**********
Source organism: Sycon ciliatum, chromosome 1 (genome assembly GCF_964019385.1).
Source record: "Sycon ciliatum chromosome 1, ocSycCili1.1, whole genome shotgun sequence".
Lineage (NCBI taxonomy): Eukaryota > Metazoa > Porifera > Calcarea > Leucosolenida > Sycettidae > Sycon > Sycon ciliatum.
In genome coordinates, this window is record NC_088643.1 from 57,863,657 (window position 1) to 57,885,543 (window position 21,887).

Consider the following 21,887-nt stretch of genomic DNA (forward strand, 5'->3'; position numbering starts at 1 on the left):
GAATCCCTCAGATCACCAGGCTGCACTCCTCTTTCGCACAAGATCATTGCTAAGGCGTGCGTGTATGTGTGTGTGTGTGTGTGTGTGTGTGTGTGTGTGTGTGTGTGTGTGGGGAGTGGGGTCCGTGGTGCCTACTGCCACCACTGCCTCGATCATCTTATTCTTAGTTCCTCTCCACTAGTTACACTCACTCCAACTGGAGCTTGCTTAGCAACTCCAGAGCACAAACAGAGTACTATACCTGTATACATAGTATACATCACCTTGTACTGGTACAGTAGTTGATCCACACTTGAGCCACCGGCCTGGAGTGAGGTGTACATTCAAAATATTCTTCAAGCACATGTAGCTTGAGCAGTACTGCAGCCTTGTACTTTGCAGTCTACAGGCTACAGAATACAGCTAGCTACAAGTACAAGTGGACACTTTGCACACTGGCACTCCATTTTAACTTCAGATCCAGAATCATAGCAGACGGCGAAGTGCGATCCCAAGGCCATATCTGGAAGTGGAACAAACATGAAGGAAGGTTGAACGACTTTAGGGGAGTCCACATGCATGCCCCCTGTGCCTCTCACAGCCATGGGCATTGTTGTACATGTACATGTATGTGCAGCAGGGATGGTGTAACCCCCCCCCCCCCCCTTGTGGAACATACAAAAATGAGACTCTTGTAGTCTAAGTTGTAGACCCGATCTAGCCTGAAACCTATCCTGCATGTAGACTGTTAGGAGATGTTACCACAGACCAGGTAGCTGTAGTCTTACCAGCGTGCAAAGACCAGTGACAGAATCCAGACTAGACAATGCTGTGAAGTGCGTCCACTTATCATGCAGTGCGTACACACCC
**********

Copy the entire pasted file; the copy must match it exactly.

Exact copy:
Source organism: Sycon ciliatum, chromosome 1 (genome assembly GCF_964019385.1).
Source record: "Sycon ciliatum chromosome 1, ocSycCili1.1, whole genome shotgun sequence".
Lineage (NCBI taxonomy): Eukaryota > Metazoa > Porifera > Calcarea > Leucosolenida > Sycettidae > Sycon > Sycon ciliatum.
In genome coordinates, this window is record NC_088643.1 from 57,863,657 (window position 1) to 57,885,543 (window position 21,887).

Consider the following 21,887-nt stretch of genomic DNA (forward strand, 5'->3'; position numbering starts at 1 on the left):
GAATCCCTCAGATCACCAGGCTGCACTCCTCTTTCGCACAAGATCATTGCTAAGGCGTGCGTGTATGTGTGTGTGTGTGTGTGTGTGTGTGTGTGTGTGTGTGTGTGTGTGGGGAGTGGGGTCCGTGGTGCCTACTGCCACCACTGCCTCGATCATCTTATTCTTAGTTCCTCTCCACTAGTTACACTCACTCCAACTGGAGCTTGCTTAGCAACTCCAGAGCACAAACAGAGTACTATACCTGTATACATAGTATACATCACCTTGTACTGGTACAGTAGTTGATCCACACTTGAGCCACCGGCCTGGAGTGAGGTGTACATTCAAAATATTCTTCAAGCACATGTAGCTTGAGCAGTACTGCAGCCTTGTACTTTGCAGTCTACAGGCTACAGAATACAGCTAGCTACAAGTACAAGTGGACACTTTGCACACTGGCACTCCATTTTAACTTCAGATCCAGAATCATAGCAGACGGCGAAGTGCGATCCCAAGGCCATATCTGGAAGTGGAACAAACATGAAGGAAGGTTGAACGACTTTAGGGGAGTCCACATGCATGCCCCCTGTGCCTCTCACAGCCATGGGCATTGTTGTACATGTACATGTATGTGCAGCAGGGATGGTGTAACCCCCCCCCCCCCCCTTGTGGAACATACAAAAATGAGACTCTTGTAGTCTAAGTTGTAGACCCGATCTAGCCTGAAACCTATCCTGCATGTAGACTGTTAGGAGATGTTACCACAGACCAGGTAGCTGTAGTCTTACCAGCGTGCAAAGACCAGTGACAGAATCCAGACTAGACAATGCTGTGAAGTGCGTCCACTTATCATGCAGTGCGTACACACCC